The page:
2016/17 Record: 61-21 (
Western Conference Finals)
2017/18 Salaries: $117,069,169 (Over The Cap Team) – full SAS salary cap situation – here.
Incoming Draft Picks: Nil.
Outgoing Draft Picks: UTA ’22 2nd.
The Spurs offseason could be described as drawing a three of a kind on the river card in Poker. You could go all-in (trade for a star but threaten your core), or you could check, which is ultimately what RC Buford, Coach Pop and Co. decided was best for season 17/18. In some ways it’s hard to argue with them – the team won 60 games last season for the third time in four seasons – however, the teams around them at the top of the Western conference also just began stacking the decks.
The Warriors, Thunder, Rockets, Timberwolves and Nuggets all have improved this season, and the West will be an absolute dogfight each night. The Spurs will be good… but are they any closer to a title in a Warrior dominated world?
For the first time in a while, there are some doubts around the Spurs and their malaise this offseason.
For starters, Tony Parker’s nasty quadriceps injury puts the Point Guard position in unfamiliar territory. While Parker has slowed down the past couple of years, he still has been the starter for 16 consecutive seasons in San Antonio, an unbelievable achievement. Pop-ball is predicated on ball movement and smart, veteran, savvy play – something Parker brings in spades – but this is a roster light on for play-making. Parker is optimistic that he’ll be back on the floor by the end of November, but there is still going to be a large portion of the season without the veteran. Outside of retaining spark-plug Patty Mills, the Spurs watched as the rest of the NBA played musical PG’s.
Causing further potential alarm is the disappearing act of LaMarcus Aldridge. While it was expected that there would be some statistical hit by his move from Portland to San Antonio, Aldridge’s numbers have dropped significantly for the second season in a row, and his numbers in the playoffs were very disappointing. Particularly when the postseason is where reputations are made.
His last three games vs Golden State summed up Aldridge’s current state of play, even drawing the public ire of Coach Pop:
“LaMarcus has got to score for us. He can’t be timid. He turned down shots,” Pop said. “He’s got a major responsibility in Game 3.”
LaMarcus Aldridge (Last Three Postseason games)
Game 2: 8 points (4-11fg), 4 rebounds, 3 assists, 2 blocks, 1 steal, 3 turnovers in 27 minutes.
Game 3: 18 points (7-17fg), 5 rebounds, 1 assist, 2 blocks, 1 turnover in 28 minutes.
Game 4: 8 points (4-11fg), 7 rebounds, 3 assists in 22 minutes.
LaMarcus Aldridge (Last Three Regular Seasons)
14/15 (POR – Age 29): 23.4ppg, 10.2rpg, 1.7apg, 0.7spg, 1.0bpg, 1.7tpg in 35.4mpg on 46.6%fg (9.3fgm – 19.9fga), 35.2% 3fg (0.5 3fgm – 1.5 3fga) and 84.5%ft (4.3ftm – 5.1fta).
15/16 (SAS – Age 30): 18.0ppg, 8.5rpg, 1.5apg, 0.5spg, 1.1bpg, 1.3tpg in 30.6mpg on 51.3%fg (7.2fgm – 14.1fga), 0.00% 3fg (0.0 3fgm – 0.2 3fga) and 85.8%ft (3.5ftm – 4.1fta).
16/17 (SAS – Age 31): 17.3ppg, 7.3rpg, 1.9apg, 0.6spg, 1.2bpg, 1.4tpg in 32.4mpg on 47.7%fg (6.9fgm – 14.6fga), 41.1% 3fg (0.3 3fg – 0.8 3fga) and 81.2%ft (3.1ftm – 3.8fta).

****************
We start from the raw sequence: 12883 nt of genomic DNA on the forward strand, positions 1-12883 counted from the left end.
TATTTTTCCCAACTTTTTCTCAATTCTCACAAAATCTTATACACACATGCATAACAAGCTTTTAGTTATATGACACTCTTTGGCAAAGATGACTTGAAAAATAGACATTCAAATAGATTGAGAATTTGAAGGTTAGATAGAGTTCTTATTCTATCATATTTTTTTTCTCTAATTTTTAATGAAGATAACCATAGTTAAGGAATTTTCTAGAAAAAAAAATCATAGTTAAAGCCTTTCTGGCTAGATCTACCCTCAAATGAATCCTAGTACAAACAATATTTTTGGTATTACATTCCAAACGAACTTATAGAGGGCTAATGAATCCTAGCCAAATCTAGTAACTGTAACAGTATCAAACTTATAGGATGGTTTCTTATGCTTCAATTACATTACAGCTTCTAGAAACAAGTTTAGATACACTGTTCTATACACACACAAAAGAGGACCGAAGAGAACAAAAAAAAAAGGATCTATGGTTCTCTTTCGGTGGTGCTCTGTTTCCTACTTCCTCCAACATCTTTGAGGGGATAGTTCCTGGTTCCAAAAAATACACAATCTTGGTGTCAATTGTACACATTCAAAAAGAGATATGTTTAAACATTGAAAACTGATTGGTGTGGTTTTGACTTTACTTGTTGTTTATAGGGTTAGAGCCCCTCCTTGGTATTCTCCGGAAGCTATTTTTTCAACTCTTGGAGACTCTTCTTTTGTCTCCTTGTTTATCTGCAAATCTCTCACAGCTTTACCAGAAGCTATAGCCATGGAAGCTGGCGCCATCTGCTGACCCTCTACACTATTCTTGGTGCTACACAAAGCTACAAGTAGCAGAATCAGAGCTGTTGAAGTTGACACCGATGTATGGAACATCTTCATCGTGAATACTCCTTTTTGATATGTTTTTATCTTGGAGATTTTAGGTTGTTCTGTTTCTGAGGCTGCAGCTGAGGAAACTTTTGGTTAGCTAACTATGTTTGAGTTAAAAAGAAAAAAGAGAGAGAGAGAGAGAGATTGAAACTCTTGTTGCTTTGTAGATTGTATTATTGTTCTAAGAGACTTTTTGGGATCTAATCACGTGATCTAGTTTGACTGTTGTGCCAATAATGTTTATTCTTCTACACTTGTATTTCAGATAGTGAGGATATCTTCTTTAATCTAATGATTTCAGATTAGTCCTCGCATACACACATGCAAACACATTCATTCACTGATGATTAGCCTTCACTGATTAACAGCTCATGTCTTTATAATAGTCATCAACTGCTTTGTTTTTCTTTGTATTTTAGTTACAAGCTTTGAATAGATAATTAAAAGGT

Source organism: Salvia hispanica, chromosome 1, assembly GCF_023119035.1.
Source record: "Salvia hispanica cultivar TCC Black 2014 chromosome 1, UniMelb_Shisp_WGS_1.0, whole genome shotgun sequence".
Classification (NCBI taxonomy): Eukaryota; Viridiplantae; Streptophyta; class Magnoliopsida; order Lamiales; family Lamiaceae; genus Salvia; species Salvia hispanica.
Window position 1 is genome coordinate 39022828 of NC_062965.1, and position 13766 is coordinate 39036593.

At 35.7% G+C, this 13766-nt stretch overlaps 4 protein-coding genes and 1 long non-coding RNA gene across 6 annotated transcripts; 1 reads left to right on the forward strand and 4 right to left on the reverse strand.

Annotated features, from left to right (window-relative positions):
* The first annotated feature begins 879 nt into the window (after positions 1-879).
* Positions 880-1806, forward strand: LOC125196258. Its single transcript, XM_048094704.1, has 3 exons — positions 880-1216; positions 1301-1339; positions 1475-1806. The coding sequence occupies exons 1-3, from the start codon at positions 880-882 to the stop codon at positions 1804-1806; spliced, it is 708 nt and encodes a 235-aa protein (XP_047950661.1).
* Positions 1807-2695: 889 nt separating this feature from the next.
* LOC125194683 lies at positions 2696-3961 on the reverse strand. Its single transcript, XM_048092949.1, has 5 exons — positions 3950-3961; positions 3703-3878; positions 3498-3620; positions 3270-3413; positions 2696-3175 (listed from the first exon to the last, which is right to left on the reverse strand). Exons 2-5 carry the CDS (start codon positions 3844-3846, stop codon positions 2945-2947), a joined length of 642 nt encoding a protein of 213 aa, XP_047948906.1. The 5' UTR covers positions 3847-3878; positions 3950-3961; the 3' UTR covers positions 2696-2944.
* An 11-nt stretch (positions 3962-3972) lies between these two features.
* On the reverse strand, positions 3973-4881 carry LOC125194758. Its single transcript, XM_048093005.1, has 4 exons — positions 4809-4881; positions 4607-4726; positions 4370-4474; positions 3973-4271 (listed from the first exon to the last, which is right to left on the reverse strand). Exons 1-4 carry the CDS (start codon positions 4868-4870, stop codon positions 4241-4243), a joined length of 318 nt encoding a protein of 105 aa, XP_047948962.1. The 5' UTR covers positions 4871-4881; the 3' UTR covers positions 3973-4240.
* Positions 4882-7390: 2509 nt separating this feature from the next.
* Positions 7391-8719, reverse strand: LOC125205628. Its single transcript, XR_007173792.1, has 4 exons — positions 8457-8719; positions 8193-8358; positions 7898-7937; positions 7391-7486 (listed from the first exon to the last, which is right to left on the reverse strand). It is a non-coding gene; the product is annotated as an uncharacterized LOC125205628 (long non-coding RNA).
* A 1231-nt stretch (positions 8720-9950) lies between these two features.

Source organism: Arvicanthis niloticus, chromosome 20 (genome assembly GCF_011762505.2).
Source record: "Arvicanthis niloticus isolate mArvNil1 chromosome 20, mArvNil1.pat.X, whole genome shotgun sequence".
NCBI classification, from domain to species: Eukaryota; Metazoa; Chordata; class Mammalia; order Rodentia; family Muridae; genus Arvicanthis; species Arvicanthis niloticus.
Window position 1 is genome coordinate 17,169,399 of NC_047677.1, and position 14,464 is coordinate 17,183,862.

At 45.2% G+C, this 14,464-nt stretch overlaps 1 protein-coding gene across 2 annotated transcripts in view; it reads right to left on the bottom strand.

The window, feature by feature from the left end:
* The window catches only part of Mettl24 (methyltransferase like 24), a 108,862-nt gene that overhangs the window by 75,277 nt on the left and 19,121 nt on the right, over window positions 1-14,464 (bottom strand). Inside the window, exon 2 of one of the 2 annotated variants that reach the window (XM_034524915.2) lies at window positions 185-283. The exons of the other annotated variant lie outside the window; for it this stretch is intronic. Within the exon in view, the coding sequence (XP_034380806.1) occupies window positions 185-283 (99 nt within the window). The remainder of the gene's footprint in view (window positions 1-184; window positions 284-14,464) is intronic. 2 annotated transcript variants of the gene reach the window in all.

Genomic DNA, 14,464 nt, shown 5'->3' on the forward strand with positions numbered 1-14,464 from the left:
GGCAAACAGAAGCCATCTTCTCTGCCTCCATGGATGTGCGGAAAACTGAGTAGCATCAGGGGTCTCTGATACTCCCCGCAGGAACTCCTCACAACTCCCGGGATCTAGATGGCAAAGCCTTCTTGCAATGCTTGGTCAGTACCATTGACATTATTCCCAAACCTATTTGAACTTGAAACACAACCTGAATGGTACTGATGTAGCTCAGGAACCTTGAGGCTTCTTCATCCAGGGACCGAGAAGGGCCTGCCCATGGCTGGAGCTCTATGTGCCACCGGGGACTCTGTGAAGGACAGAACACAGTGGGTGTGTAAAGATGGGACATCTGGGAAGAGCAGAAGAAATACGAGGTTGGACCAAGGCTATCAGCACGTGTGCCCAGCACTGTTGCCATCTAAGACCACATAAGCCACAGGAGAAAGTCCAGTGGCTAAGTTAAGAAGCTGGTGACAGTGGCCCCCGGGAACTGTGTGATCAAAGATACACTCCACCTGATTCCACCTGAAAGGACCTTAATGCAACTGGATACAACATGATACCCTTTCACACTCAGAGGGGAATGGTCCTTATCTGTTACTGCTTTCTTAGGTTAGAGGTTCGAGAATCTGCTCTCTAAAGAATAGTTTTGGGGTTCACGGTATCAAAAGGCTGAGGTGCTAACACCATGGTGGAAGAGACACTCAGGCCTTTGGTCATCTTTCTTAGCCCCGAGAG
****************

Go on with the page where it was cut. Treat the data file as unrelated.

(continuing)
For a 5 x All-Star, 4 x All-NBA player and a guy paid like a franchise player, this performance simply wasn’t good enough and deserved scrutiny. Particularly for a Spurs team without their best player and desperately needing the veteran Power Forward to deliver in order to provide any type of scare against the Dubs. He didn’t, and the sweep was complete.
There were rumours of unhappiness and potential trades around the trade deadline last season, as well as around the NBA Draft, and it’s possible that LMA is dangled out there again at some point this season. What the return would be in an Aldridge trade is a little more uncertain, given his declining play and age, but of more pressing concern would be finding the real LaMarcus Aldridge and bringing back some of his offensive aggressiveness. His field goal attempts have dropped to 14.6 per game (down from 19.9 in his final year in Portland), his rebounds are down significantly, and Pop needs to find a way to motivate LMA or ship him out.
Without him, the Spurs really don’t stand much of a chance in a series against Golden State, Houston or OKC.
While to some the Spurs opting to stay put could be seen as waving the white flag to an impending Warrior onslaught, Buford and Popovich are no fools. One look at the salary cap sheet over the coming seasons shows an avalanche of expiring money in the 2018/19 offseason. Realistically, the only contracts likely to be on their books are Patty Mills, Dejounte Murray and Derrick White. Coincidentally, Kawhi Leonard could be one of these uncontracted players, giving the Spurs the ultimate flexibility to rebuild around their franchise pillar.
Who might the Spurs be targeting? Well, the list of 2019 Free Agents includes Kyrie Irving, Kemba Walker, Kevin Love, Klay Thompson, Hassan Whiteside, Jimmy Butler, Eric Bledsoe and Khris Middleton – a plethora of talent to potentially assemble and attempt to take over the West again from Golden State’s clutches.
It all starts with retaining Kawhi Leonard though – which, given his personality and fit in the Spurs culture – seems almost guaranteed. Leonard has made the rare transition from a role player to a superstar, finishing Top 3 in the MVP voting and Defensive Player of the Year last season. He’s the best two-way player in the league and it isn’t really that close.
In addition, he plays well in the big games. Kawhi flat out dominated the post-season prior to his injury….just look at these numbers….
Kawhi Leonard 2017-18 Postseason (12 games)
27.7ppg, 7.8rpg, 4.6apg, 1.7spg, 0.5bpg, 2.2tpg in 35.8mpg on 52.5%fg (8.8fgm – 16.8fga), 45.5%3fg (2.1 3fgm – 4.6 3fga) and 93.1%ft (7.9ftm – 8.5fta)
This includes a game he only played 24 minutes in due to that infamous Zaza incident, a game they were up 76-55 prior to the injury. Some might argue it’s some Bruce Bowen cosmic karma, but nobody likes seeing the best players in the game on the sidelines at the crunch time of the year.